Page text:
Art of Traveling (a text of Dany Laferrière translated by Vadim Bystritski) — Before and After Francis Ponge

The Art of Traveling


The ultimate luxury in our increasingly gregarious world, 

the thing more and more refused to each other, is being

alone. That is why we need to have delivered to a small

local hotel the complete works of Balzac, then announce

to everyone our departure on a trip, severing all links and

making ourselves unavailable for a few days. We shouldn’t

need to go sight-seeing, because we live there. The hotel room

is booked for reading. If we want to have a drink or see people,

we may go to the barroom, later returning to a made bed to

slip between clean sheets and sip tea brought up by the room

service and so on until the end of Human Comedy

without skipping long scenery descriptions.


L’art de voyager

On choisit un petit hôtel de sa propre ville

en y apportant l’œuvre complète de Balzac.

On annonce à tout le monde qu’on est

en voyage, puis on coupe tous les fils

qui nous relient aux autres.

Inatteignable durant quelques jours.

Dernière luxe dans un monde

de plus en plus grégaire

où l’on refuse de laisser à l’autre le plaisir

d’être seul même pour une minute.

On n’a pas besoin de visiter la ville

puisqu’on y vit.

On reste dans la chambre pour lire.

Si on veut boire un coup et voir du monde,

on descend au bar.

Et après un temps, on remonte pour pour trouver

le lit bien fait.

On se glisse alors sous les draps propres

après avoir fait monter du thé,

et on y reste jusqu’à ce qu’on ait terminé

La Comédie humaine

sans sauter, cette fois, les descriptions

de paysage.

Art of Traveling (a text of Dany Laferrière translated by Vadim Bystritski) — Before and After Francis Ponge

Here Stood Mayakovsky — Travel Between The Pages

The Brooklyn Bridge literally loomed large in my Brooklyn family’s history for a century, so I was intrigued when I stumbled upon this impressive limited edition volume. The accordion-fold book Brooklyn Bridge with a poem by the 20th century Russian poet Vladimir Mayakovsky  and original woodcuts by Canadian printer and book designer Glenn Goluska . The award-winning […]

Here Stood Mayakovsky — Travel Between The Pages

Jorge Luis Borges — The Vale of Soul-Making

Two English Poems


The useless dawn finds me in a deserted street-
   corner; I have outlived the night.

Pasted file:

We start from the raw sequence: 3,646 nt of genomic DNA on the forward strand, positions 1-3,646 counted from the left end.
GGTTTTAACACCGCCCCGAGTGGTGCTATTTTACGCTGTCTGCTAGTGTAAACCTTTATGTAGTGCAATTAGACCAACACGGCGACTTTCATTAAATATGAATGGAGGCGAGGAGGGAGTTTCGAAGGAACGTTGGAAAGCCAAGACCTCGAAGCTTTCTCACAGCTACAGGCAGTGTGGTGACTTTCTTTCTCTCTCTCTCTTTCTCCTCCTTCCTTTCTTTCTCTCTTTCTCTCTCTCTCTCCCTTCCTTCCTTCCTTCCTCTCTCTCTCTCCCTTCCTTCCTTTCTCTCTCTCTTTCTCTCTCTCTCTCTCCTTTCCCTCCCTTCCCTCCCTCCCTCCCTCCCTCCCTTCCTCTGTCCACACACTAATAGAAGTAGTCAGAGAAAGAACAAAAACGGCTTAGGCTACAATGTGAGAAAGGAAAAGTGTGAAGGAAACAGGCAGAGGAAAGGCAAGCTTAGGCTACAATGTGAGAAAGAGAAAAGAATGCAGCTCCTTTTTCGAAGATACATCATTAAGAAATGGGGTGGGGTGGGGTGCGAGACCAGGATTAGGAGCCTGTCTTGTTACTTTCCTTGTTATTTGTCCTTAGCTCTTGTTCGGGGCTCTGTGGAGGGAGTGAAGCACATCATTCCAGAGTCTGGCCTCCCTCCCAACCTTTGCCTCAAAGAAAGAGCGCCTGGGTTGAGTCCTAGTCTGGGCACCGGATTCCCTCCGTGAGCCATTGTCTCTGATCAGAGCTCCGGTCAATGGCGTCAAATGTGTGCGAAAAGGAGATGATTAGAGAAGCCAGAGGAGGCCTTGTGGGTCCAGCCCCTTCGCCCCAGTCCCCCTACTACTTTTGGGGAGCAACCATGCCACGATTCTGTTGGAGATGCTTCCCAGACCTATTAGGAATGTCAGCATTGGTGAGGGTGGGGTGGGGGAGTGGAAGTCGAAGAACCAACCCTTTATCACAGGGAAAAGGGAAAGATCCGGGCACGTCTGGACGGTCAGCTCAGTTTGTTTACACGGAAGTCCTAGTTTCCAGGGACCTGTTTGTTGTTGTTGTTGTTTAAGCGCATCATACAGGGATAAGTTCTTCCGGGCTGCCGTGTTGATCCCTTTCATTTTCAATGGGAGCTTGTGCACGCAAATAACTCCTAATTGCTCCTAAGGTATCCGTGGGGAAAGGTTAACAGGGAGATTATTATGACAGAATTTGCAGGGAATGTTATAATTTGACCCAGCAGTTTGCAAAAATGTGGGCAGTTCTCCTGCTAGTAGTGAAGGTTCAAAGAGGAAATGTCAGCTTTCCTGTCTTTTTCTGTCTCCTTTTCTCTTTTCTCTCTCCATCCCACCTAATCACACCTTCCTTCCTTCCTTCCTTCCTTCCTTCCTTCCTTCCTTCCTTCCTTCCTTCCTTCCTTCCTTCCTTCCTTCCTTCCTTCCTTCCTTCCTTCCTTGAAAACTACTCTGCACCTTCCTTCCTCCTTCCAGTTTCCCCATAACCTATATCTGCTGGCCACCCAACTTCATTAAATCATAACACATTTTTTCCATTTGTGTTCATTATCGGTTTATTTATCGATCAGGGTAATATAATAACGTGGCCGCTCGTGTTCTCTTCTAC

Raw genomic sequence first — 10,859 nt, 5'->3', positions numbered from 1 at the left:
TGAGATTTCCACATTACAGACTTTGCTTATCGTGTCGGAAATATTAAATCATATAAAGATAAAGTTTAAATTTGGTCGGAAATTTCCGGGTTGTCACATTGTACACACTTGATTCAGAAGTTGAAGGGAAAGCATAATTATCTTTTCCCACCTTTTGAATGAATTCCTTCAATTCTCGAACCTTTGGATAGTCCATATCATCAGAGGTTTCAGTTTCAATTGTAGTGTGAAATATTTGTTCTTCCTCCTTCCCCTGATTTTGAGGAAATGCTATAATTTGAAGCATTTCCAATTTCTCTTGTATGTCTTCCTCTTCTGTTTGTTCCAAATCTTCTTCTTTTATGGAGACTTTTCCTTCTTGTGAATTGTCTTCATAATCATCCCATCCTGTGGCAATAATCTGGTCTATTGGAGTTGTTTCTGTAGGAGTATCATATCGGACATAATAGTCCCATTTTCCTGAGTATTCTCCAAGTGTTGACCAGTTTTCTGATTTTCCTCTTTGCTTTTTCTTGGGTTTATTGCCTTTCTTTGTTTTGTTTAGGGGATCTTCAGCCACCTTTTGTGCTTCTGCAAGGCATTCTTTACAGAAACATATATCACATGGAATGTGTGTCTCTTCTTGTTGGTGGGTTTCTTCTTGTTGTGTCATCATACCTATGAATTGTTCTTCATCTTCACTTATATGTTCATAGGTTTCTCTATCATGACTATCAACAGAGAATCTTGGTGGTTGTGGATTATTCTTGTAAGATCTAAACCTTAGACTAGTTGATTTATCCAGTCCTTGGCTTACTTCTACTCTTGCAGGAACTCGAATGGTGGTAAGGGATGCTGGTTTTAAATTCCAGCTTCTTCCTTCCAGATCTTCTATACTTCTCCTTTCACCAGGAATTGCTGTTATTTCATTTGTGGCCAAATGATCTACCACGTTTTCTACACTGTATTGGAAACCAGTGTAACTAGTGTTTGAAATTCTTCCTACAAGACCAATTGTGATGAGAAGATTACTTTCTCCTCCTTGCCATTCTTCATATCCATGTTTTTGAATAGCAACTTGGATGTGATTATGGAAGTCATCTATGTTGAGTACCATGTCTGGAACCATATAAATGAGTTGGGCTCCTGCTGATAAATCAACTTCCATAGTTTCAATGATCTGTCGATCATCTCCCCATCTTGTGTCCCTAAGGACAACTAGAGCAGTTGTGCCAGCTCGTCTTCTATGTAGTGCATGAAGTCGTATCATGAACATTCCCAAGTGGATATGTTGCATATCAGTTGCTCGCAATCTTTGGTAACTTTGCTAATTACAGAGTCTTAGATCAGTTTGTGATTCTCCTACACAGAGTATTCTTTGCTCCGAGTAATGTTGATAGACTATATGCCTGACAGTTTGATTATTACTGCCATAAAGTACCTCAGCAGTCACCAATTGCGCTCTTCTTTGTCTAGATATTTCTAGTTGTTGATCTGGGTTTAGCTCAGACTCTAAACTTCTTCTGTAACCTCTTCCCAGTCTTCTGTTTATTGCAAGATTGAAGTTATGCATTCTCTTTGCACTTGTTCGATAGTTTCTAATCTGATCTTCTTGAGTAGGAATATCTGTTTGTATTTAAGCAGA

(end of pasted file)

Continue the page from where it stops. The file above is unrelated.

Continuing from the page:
Nights are proud waves; darkblue topheavy waves
   laden with all the hues of deep spoil, laden with
   things unlikely and desirable.
Nights have a habit of mysterious gifts and refusals,
   of things half given away, half withheld,
   of joys with a dark hemisphere. Nights act
   that way, I tell you.


Jorge Luis Borges — The Vale of Soul-Making

#1956Club – a great French artist considers his life and work… — Kaggsy’s Bookish Ramblings

Journals of Jean Cocteau – edited and introduced by Wallace Fowlie Today’s time travelling trip to 1956 sees me considering another great French artist – the most wonderful Jean Cocteau. I first encountered his works back in the mid-1980s, when friends dragged me off to a screening in London of two of his films, “Orphee” […]

#1956Club – a great French artist considers his life and work… — Kaggsy’s Bookish Ramblings

The Bunker: John Giorno and The Life and Times of William S. Burroughs

by Marcus D. Niski

During one of the most colorful and flamboyant phases of his creative life, William S. Burroughs was closely associated with his New York loft apartment at 222 Bowery both affectionately and aptly known as The Bunker. The scene of many legendary parties and encounters with fellow writers, artists, hangers-on, street urchins, fans and other innumerable dramatis personae, Burroughs somewhat reluctantly at times played the mulit-faceted role of raconteur, showman, marksman, chef, host and resident celebrity that would undoubtedly help to further cement the Literary Outlaw myth so closly associated with his persona.